3) We extract the ℎ

th

to 𝑘

th

as the final slag removal

path.

Figure 9: Exclusion of unnecessary control points.

Removal inefficient control-points

Slag removal path

estimation model

Input image

Initial removal path

Final slag removal path

VISAPP 2020 - 15th International Conference on Computer Vision Theory and Applications

250

5 EXPRIMENTAL RESULTS

We have done experiments using many ladle images

to verify the performance of the proposed slag

removal path estimation method. When performing

these experiments, we used Windows-10 (64 bit) and

an NVIDIA Titan XP graphics card. Also, our

implementation uses the Keras-GPU library. To train

the proposed network model for slag removal path

estimation, we use a large number of training data as

shown in Table 1. We assign a high weight to the

training data count as there is not enough dataset. We

use the Adadelta optimizer method (Zeiler, 2012) to

train the proposed network model. We set the batch

size to 100 and the learning rate to 0.8 in the learning

options.

Table 1: Number of Training, Validation and Test set.

Training set Validation set Test set

1,110 139 139

Figure 10 is a comparison between the estimated

removal paths from the proposed method with those

of experienced operators, which we define as the GT

(Ground Truth).

The experimental results are analysed by both

qualitative and quantitative ways. First, qualitative

analysis is as follows. In Figure 10, (a), (b), and (c)

estimated slag removal paths look similar to GT.

However, the result in Figure 10(d) differs from the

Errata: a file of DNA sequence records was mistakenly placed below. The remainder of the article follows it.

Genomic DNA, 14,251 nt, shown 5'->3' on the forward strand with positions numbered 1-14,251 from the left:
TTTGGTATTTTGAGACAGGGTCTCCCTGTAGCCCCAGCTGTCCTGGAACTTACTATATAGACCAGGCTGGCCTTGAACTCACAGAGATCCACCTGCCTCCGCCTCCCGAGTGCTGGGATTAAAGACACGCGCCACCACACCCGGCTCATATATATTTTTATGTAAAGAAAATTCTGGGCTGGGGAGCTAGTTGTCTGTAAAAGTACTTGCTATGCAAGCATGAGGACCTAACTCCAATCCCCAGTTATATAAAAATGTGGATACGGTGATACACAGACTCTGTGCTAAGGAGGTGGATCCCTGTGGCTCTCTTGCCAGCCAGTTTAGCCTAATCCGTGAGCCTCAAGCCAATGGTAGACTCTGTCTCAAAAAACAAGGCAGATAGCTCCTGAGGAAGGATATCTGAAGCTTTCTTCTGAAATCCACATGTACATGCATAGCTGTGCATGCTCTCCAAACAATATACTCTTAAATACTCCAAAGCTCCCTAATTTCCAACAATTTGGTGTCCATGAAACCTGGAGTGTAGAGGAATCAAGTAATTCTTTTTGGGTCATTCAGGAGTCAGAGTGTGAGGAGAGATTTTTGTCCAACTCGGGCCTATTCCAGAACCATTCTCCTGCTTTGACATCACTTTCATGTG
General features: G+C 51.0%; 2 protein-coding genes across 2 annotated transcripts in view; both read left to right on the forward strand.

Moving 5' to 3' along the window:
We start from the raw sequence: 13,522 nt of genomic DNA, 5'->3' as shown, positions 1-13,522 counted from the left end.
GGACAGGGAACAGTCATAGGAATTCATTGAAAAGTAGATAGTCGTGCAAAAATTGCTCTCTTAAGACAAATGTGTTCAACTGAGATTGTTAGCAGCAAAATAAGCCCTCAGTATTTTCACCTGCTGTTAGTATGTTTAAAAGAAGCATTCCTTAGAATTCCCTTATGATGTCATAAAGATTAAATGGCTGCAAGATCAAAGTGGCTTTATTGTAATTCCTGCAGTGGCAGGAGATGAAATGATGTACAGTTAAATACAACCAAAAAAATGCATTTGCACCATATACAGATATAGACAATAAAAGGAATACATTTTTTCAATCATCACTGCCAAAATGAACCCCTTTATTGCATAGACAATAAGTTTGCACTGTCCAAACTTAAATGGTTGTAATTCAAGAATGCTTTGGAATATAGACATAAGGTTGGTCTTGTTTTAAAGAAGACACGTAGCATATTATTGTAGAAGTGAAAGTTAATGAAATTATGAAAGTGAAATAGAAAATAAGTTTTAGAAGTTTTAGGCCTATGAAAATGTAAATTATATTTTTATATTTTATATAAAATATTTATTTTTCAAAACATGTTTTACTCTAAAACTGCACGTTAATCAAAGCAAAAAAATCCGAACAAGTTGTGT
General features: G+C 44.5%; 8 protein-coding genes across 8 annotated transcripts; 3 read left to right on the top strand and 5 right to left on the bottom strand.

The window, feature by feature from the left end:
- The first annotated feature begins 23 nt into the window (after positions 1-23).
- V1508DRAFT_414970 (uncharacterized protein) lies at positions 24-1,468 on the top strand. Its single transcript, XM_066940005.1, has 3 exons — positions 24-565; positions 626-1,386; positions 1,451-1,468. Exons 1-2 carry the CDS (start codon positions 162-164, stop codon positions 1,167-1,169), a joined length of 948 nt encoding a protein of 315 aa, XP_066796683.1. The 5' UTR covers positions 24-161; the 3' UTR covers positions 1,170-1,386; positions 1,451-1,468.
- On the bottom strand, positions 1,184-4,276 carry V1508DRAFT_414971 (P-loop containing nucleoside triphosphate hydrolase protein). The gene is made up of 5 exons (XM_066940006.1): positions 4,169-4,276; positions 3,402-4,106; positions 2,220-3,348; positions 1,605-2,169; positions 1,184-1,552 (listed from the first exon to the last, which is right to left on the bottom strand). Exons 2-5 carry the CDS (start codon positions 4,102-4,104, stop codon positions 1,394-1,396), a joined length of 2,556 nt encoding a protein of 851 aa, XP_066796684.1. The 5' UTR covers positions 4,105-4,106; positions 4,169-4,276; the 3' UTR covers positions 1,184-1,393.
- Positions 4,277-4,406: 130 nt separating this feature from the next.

GT, it estimates the best efficient path. Figure 10(e)

shows bad performance compared with GT.

As quantitative analyses, we evaluate the amount

of slag removal in the image. We compare the

estimated removal path with the amount of slag

removed from the GT. Slag removal is measured by

the amount of slag inside the 3x3 kernel at the all the

control points. The measurement method counts the

intensity value of less than 𝛾 in the grayscale channel

of the slag distribution image. We measure the slag

removal of 89 images and compare the proposed

method using Equation (7). The average % of slag

removal of the proposed method is about 77.33%

compared with GT.

𝑆

=

× 100

(7)

The processing time of the proposed method is

shown in Table 2. The conversion time from the input

image to the generation of the proposed slag

distribution

image takes 28ms. Slag removal path

(a) (b) (c) (d) (e)

Figure 10: Slag removal path estimation results of various ladle images: Green dots are the result of an experienced

professional (Ground Truth), RED dots are the estimated result of the proposed method.

Slag Removal Path Estimation by Slag Distribution and Deep Learning

251

estimation takes 9ms to process. Therefore, the total

average processing time is 37ms.

Table 2: Processing time.

Convert to Slag

distribution ima

g

e

Slag removal path

estimation

28ms

(

35.71 f

p

s

)

9ms

(

111.11 f

p

s

)

6 CONCLUSIONS

In this paper, we propose an efficient slag removal

path estimation method based on a deep learning

network. We introduce a slag distribution image

structure, which includes 3-channel slag distribution

information. This image is used as the input of the

network, which was trained by slag removal path

information by experienced human operators. We

obtain optimal slag removal path information through

the outputs of the network, and apply post-processing

techniques to remove invalid control points from the

output of the trained model. In experiments, we

visualize that the estimated slag removal path has an

average of 77.33% performance enhancement

compared to the manually recorded path. The total

average processing time is about 37ms, ensuring its

real-time capabilities.

ACKNOWLEDGEMENTS

This work was supported by 'The Cross-Ministry

Giga KOREA Project' grant funded by the Korea

government(MSIT) (No.GK17P0300, Real-time 4D

reconstruction of dynamic objects for ultra-realistic

service)

This research was supported by the National Research

Foundation of Korea (NRF) funded by the Korea

government (MSIT: Ministry of Science and ICT)

((No. 2018M2A8A5083266))